Thursday, September 3, 2015

A whooping cough outbreak in suburban Philly?

In June, California declared a whooping cough epidemic as cases surged to four times the normal number. Now a small increase in cases of the illness in suburban Philadelphia has prompted the Pennsylvania Department of Health to urge residents make sure their vaccinations are up to date. In an article in The Inquirer Tuesday, my colleague Don Sapatkin wrote that there was no notable increase of the illness in Philadelphia (which requires booster shots for children entering 6th grade) or other parts of Pennsylvania or in New Jersey Still several suburban counties have seen a rise in the last two months.

A whooping cough outbreak in suburban Philly?

0 comments

In June, California declared a whooping cough epidemic as cases surged to four times the normal number. Now a small increase in cases of the illness in suburban Philadelphia has prompted the Pennsylvania Department of Health to urge residents make sure their vaccinations are up to date.

In an article in The Inquirer Tuesday, my colleague Don Sapatkin wrote that there was no notable increase of the illness in Philadelphia (which requires booster shots for children entering 6th grade) or other parts of Pennsylvania or in New Jersey Still several suburban counties have seen a rise in the last two months. Here's some of what he wrote:

The significance of the increases - in Bucks, Chester, Montgomery, and in particular, Delaware Counties - is not clear. Although the short-term trend is up, health officials in some of the counties said the numbers this year were not much different from the same period last year. ...

… [A] few outbreaks of whooping cough, known medically as pertussis, have been reported around the country this year. By far the biggest is in California, where state health officials counted 3,076 confirmed and suspected cases through last Tuesday, a number seven times higher than the same period last year. Eight infants have died.

More coverage
 
5th-grader wants bullying to stop; Obama agrees

No one is known to have died in Southeastern Pennsylvania. But the potential danger to infants who have not yet developed immunity - the vaccine is given in a series of shots at months 2, 4, 6, and 15 to 18, with a booster at 4 to 6 years - prompted the state's announcement Monday. ...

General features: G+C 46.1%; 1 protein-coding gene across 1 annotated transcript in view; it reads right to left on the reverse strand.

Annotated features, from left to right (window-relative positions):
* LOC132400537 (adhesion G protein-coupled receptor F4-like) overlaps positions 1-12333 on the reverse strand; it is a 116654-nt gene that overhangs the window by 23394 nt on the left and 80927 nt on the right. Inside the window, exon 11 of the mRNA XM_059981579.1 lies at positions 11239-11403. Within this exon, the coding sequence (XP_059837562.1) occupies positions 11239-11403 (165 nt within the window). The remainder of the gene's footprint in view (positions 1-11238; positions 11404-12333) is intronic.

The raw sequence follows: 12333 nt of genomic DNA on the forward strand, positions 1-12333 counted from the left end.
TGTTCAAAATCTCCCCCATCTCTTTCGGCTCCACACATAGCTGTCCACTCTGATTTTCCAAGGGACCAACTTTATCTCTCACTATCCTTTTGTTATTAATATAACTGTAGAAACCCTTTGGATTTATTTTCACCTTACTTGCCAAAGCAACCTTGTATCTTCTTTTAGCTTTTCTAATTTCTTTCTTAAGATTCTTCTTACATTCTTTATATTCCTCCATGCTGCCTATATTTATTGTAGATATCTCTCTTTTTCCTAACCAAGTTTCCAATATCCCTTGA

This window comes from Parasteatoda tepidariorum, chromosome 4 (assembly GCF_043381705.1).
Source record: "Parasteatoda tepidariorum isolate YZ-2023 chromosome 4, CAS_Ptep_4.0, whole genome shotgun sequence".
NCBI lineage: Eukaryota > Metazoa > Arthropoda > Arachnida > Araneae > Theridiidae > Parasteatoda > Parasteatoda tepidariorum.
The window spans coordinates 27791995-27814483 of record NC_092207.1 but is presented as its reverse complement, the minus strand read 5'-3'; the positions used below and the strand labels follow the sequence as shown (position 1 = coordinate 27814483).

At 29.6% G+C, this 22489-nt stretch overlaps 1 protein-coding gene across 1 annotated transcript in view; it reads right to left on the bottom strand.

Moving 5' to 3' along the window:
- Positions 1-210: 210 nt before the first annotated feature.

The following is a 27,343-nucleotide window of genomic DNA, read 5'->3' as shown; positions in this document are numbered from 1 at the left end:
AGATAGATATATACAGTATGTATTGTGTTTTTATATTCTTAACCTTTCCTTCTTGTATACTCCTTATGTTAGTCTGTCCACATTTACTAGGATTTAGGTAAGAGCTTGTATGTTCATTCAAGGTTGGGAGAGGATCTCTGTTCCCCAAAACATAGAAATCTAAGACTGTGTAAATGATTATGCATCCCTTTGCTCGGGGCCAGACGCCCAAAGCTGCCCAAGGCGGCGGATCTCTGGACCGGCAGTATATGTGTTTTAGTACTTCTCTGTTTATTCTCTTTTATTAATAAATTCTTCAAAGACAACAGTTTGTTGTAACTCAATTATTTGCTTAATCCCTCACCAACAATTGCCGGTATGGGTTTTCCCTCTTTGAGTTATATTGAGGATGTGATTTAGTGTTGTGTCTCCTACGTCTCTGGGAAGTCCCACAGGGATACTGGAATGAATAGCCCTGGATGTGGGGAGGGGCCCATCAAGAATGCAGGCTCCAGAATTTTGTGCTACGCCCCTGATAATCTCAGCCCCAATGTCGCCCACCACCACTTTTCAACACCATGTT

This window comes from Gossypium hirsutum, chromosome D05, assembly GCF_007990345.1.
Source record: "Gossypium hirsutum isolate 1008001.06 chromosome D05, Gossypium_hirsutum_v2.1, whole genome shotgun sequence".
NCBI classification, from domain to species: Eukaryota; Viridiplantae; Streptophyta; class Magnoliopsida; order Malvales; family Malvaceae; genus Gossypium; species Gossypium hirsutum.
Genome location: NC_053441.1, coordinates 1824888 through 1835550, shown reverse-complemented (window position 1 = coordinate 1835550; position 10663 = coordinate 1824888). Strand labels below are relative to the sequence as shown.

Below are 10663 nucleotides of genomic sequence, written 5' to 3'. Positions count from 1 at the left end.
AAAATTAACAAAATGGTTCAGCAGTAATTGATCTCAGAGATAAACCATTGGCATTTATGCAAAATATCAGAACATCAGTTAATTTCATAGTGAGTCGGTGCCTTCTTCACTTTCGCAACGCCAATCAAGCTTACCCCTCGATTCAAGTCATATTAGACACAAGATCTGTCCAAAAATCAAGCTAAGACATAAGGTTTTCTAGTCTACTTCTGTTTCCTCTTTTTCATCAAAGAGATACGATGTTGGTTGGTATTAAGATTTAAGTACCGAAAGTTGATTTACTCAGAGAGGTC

… Pertussis is a highly communicable disease that can last for weeks and in children typically cause spasms of severe coughing, "whooping," and vomiting.

After an incubation that most often is seven to 10 days but can be much shorter or longer, the illness first shows up as a runny nose, sneezing, low-grade fever, and occasionally, a cough that is similar to that of a cold, according to a state health department advisory.

It usually is not diagnosed until a week or so later, after the cough gradually becomes more severe; difficulty breathing in after uncontrolled coughing can cause a telltale high-pitched whoop.

The symptoms often worsen for one to two weeks and then continue for several weeks before subsiding.
Pertussis can be treated with antibiotics.

To check out more Check Up items go to www.philly.com/checkup.

0 comments
We encourage respectful comments but reserve the right to delete anything that doesn't contribute to an engaging dialogue.
Help us moderate this thread by flagging comments that violate our guidelines.

Comment policy:

Philly.com comments are intended to be civil, friendly conversations. Please treat other participants with respect and in a way that you would want to be treated. You are responsible for what you say. And please, stay on topic. If you see an objectionable post, please report it to us using the "Report Abuse" option.

Please note that comments are monitored by Philly.com staff. We reserve the right at all times to remove any information or materials that are unlawful, threatening, abusive, libelous, defamatory, obscene, vulgar, pornographic, profane, indecent or otherwise objectionable. Personal attacks, especially on other participants, are not permitted. We reserve the right to permanently block any user who violates these terms and conditions.

Additionally comments that are long, have multiple paragraph breaks, include code, or include hyperlinks may not be posted.

Read 0 comments
 
comments powered by Disqus
About this blog

Check Up is a blog for savvy health consumers, covering the latest developments, discoveries, and debates from the Philadelphia area and beyond.

Portions of this blog may also be found in the Inquirer's Sunday Health Section.

Charlotte Sutton Health and Science Editor, Philadelphia Inquirer
Tom Avril Inquirer Staff Writer, heart health and general science
Stacey Burling Inquirer Staff Writer, neuroscience and aging
Marie McCullough Inquirer Staff Writer, cancer and women's health
Michael R. Cohen, R.Ph. President, Institute for Safe Medication Practices
Daniel R. Hoffman, Ph.D. President, Pharmaceutical Business Research Associates
Hooman Noorchashm, M.D., Ph.D. Cardiothoracic surgeon in the Philadelphia area
Amy J. Reed, M.D., Ph.D. Anesthesiologist and Surgical Intensivist in the Philadelphia Area
Latest Health Videos
Also on Philly.com:
letter icon Newsletter